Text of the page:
Dean’s Undergraduate Research Award (DURA) recipient Zhikang Xie conducted research with materials housed at the George Peabody Library and John Work Garret Library to analyze the evolution of late Victorian British imperialism. He studied academic writings and memoirs to produce an academic paper about the Taiping Heavenly Kingdoms.

Xie reflects on his DURA research experience:

How was the understanding of masculinity and heroism transformed in late-Victorian Britain as the empire expanded dramatically? How did imperial encounters with the “Others” associated with the Taiping Rebellion contribute to this unique cultural development? These are key questions in my mind when I started to work on my senior thesis for the History Department, as a recipient of a Dean’s Undergraduate Research Award (DURA). During the fall of 2023 and the spring of 2024, I utilized the abundant manuscript and newspaper resources in Special Collections to study British writings on Charles George Gordon and the Taiping Rebellion from 1850s to 1880s. This research experience deepened my understanding on the ideal of man, imperialism, and perceptions of “Others” in Late-Victorian Britain. It was a period of rapid technological developments and imperial expansions, as the empire was able to obtain a flood of information about its colonial activities in a global context.

Engagement with Special Collections materials helped me to develop a concrete research argument for the thesis chapter. At the beginning, I was sure that I would like to study the Taiping Rebellion and Charles Gordon in Late-Victorian Britain. Recognizing the wide temporal range covered in the paper, I realized that I must dive in the ocean of primary sources and allowed the sources to guide me. Thanks to rich resources in Special Collections and online databases, I was immersed in a wide range of Late-Victorian writings and specifically used three types of sources available in the George Peabody Library: monographs, newspaper reports and magazine articles.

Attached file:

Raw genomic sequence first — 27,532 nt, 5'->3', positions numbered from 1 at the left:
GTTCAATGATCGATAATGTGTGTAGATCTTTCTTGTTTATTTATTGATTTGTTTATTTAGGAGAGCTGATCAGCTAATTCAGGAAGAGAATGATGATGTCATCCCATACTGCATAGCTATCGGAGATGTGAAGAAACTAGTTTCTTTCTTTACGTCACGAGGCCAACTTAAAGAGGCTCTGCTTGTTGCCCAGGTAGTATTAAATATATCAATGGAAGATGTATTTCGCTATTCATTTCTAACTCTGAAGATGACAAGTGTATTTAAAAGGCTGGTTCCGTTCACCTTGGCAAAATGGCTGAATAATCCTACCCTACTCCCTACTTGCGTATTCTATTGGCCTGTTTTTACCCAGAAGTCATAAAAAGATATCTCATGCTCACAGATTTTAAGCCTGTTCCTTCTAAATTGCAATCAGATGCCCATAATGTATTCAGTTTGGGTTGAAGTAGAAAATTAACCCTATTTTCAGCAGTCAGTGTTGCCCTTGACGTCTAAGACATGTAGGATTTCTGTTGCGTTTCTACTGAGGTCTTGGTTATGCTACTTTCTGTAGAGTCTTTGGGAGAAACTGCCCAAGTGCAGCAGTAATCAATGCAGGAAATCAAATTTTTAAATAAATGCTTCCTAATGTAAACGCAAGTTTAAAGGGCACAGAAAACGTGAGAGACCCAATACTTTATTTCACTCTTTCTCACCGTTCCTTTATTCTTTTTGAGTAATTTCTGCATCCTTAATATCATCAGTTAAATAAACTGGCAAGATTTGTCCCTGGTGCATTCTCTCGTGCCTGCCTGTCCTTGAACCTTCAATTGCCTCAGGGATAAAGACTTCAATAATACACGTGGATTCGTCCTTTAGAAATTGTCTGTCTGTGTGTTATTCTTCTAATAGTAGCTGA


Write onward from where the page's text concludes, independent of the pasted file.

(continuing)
I first explored the vibrant and diverse accounts of the Taiping Rebellion that flourished in English publication during the wartime in the 1850s and early 60s. I analyzed three key interpretative works by London-based writers, retrospective works produced by British officials served in China, and British travelers’ accounts, including The Chinese Revolution: With Details of the Habits, Manners, and Customs of China and the Chinese by Charles MacFarlane and The Chinese and Their Rebellions, Viewed in Connection with Their National Philosophy, Ethics, Legislation, and Administration by Thomas Taylor Meadows, and The Ever-victorious Army a History of the Chinese Campaign Under Lt-Col C. G. Gordon, CB, RE, and of the Suppression of the Tai-Ping Rebellion by Andrew Wilson. I also used The Illustrated London News collections and the Illustrated London News Historical Archive, 1842-2003 to examined illustrated accounts on the Taipings. Then, I studied the magazine articles by Thomas Gibson Bowles and William Thomas Stead in the 1880 which championed Gordon’s campaign against the Taipings while the image of Taiping was severely oversimplified.

This research crystalized in one chapter of my senior thesis which explores the relations between the lionization of Charles Gordon and the narration of the Taipings. I argue that Gordon was depicted as an imperial figure with modesty, self-restraint, and military excellence in the 1880s when British understanding of masculinity was in a transitional process. I also argue that representations of the Taiping Rebellion were significantly simplified in this process. Compared to the diverse and detailed accounts on its religious, political, and military aspects in the 1850s and ‘60s, it was reduced into a back scene of Gordon’s heroic stories in the early 1880s. Throughout the research experiences, I found the important role played by the modern journalism in shaping public opinion and cultural perceptions on masculinity and imperialism. By selectively reporting the events, journalists were able to lionize certain imperial figures in the global context of British expansion to advance certain political agendas.

I would like to thank Professor Katie Hindmarch-Watson and Professor Tobie Meyer-Fong for their mentorships on Late-Victorian British society and the Taiping Rebellion. I would like to thank Professor Victoria Harms and Professor François Furstenberg for their help in managing this project.